Remarks made during a panel debate on how to tackle radical Islam in Britain led to the allegations of racism from Professor Mohamed El-Gomati, counsellor to Muslim students.
The remarks were made by Douglas Murray, Britain’s best known neoconservative, when he said that “we have to put up with the most intolerable filth about Jews from the Islamic world” as an example for the needs of universal free-speech. The two other panelists were Baroness Haleh Afshar, an Iranian born feminist professor at the University, and Guffah Hussein, a former member of Islamic group Hizb ut-Tahrir.
Murray responded that if the allegations were made in public, “I would sue you in a court of law and I would win.”
What started as a discussion on radical Islam and the roots of fundamentalism in Britain quickly turned into a foreign policy debate and a blame game, with each member of the panel referring to the others’ understanding of Islam as overly-simplistic.
The debate started with a ten minute speech from each panelist in which they outlined their own views on what radical Islam was and what should be done about it, and led into a heated and lively discussion with questions from the audience. Tom Merry, who organised and chaired the debate, spent the majority of his time trying to prevent the questions turning into opinionated monologues, and keeping the focus on domestic issues and solutions.
The reasons for the growth and nurturing of radical Islam throughout the evening ranged from an ideological vacuum created by Muslim parents and society, through the outworkings of British Imperialism, to the loss of God-consciousness from society.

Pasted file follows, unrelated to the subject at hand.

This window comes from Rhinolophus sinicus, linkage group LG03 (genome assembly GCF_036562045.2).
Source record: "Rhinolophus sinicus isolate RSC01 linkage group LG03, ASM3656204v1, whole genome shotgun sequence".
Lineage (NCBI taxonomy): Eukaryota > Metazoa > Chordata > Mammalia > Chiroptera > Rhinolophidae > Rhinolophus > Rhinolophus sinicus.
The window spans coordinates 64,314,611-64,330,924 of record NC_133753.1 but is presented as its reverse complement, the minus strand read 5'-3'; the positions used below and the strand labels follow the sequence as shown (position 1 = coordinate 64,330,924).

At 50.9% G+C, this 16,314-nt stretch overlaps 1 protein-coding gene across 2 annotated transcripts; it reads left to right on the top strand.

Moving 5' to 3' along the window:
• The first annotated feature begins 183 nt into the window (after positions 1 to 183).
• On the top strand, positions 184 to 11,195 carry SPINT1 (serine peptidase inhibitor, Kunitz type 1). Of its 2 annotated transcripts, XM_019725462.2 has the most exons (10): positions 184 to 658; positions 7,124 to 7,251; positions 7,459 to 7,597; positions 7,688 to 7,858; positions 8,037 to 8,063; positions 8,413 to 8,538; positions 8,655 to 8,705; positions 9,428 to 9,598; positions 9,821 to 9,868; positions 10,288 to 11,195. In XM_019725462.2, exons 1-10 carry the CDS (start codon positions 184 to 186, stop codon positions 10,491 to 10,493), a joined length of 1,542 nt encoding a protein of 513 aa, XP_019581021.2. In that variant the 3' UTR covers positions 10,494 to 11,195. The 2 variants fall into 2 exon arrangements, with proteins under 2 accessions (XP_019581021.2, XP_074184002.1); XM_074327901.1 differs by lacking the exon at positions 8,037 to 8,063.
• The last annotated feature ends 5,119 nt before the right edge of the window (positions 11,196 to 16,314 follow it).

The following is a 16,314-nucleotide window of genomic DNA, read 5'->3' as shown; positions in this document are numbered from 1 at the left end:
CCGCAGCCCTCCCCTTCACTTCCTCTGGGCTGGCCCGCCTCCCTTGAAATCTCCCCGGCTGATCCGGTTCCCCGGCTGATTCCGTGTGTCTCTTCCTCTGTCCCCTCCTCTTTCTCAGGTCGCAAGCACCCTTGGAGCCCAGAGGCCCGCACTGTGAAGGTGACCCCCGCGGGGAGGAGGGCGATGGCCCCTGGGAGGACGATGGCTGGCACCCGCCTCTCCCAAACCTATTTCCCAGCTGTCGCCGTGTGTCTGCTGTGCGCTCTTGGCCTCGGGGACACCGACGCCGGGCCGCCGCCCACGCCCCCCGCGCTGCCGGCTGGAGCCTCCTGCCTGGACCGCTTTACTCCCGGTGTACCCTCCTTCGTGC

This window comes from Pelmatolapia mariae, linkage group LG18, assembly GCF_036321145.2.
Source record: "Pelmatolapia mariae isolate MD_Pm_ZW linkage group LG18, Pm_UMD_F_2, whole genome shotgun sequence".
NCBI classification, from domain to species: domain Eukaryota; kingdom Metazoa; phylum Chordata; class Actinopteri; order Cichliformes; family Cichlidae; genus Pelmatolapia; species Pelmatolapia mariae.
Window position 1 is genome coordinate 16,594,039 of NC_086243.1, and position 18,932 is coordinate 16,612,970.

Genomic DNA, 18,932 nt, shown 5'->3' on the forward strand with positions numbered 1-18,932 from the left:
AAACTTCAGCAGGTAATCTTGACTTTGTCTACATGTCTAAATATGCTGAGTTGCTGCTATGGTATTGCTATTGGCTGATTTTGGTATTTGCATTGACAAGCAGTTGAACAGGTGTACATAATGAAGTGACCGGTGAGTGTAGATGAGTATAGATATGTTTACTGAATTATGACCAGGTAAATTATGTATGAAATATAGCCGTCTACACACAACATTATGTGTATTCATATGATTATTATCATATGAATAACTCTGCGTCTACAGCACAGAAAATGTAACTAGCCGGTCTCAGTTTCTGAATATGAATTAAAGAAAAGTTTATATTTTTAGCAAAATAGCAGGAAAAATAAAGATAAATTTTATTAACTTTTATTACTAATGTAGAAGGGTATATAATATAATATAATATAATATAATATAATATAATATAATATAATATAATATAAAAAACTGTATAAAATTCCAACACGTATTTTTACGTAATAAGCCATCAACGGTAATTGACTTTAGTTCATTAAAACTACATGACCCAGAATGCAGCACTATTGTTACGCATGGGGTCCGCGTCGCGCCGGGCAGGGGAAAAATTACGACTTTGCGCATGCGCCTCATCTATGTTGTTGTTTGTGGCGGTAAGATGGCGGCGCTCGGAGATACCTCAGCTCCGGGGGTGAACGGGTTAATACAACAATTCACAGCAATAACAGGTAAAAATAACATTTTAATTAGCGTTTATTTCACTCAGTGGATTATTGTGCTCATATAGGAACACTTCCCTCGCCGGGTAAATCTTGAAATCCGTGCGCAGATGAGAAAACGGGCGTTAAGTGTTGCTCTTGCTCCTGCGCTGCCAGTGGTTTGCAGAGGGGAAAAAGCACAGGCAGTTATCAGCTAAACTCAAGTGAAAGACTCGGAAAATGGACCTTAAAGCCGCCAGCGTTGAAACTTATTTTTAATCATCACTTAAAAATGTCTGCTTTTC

While Hussein blamed part of the problem on “resource-weak Muslim communities with Imams who don’t speak English” and Afshar attributed the problem to “young British-born muslims being labelled as immigrants”, Murray controversially said that “the problem is rooted in Islam – a religion that has violence built up in it.”
He continued; “most Muslims do not do this, because they recognise as human beings that they should ignore it. All people of faith, including Muslims, do not have the right to have their faith respected or revered. If you believe in Scientology then you must expect to have to put up with my ridicule of you.”
As the reasons for fundamentalism were different, so were the solutions offered. Afshar, who remained adamant throughout that extremism was a simplistic label attached to Muslims, noted that “Islam is not a disease with a cure, but we need a process of dialogue. There is no instant solution.” Hussein, however, maintained that Islamist ideology was to blame as a key factor for radicalising young Muslims, and said that it should be defeated in debate.
Murray, ever the stirrer, said that the British Government should not meddle in Islam at all, but that there should be a line of what was and was not acceptable to say, thus allowing people to know where they stand. “The government can’t do anything, and theology is the area in which they are least qualified. The removal of religion from the public sphere is the greatest achievement in British liberty.”
While the breadth and strength of opinion throughout the evening was noticeably high, the debate was both lively and entertaining for all, and certainly gave room for thought about the wide range of topics mentioned and referenced.
Tom Merry, organiser of the evening, said that he thought that the evening went well. “We had a very good natured debate, and I think that people got a real argument from both sides. We covered a good number of topics, and there was a healthy emphasis on free speech. It was really good to have controversial speakers who challenged a lot of people’s perceptions. Ultimately, if people enjoyed themselves, then it was a good event.”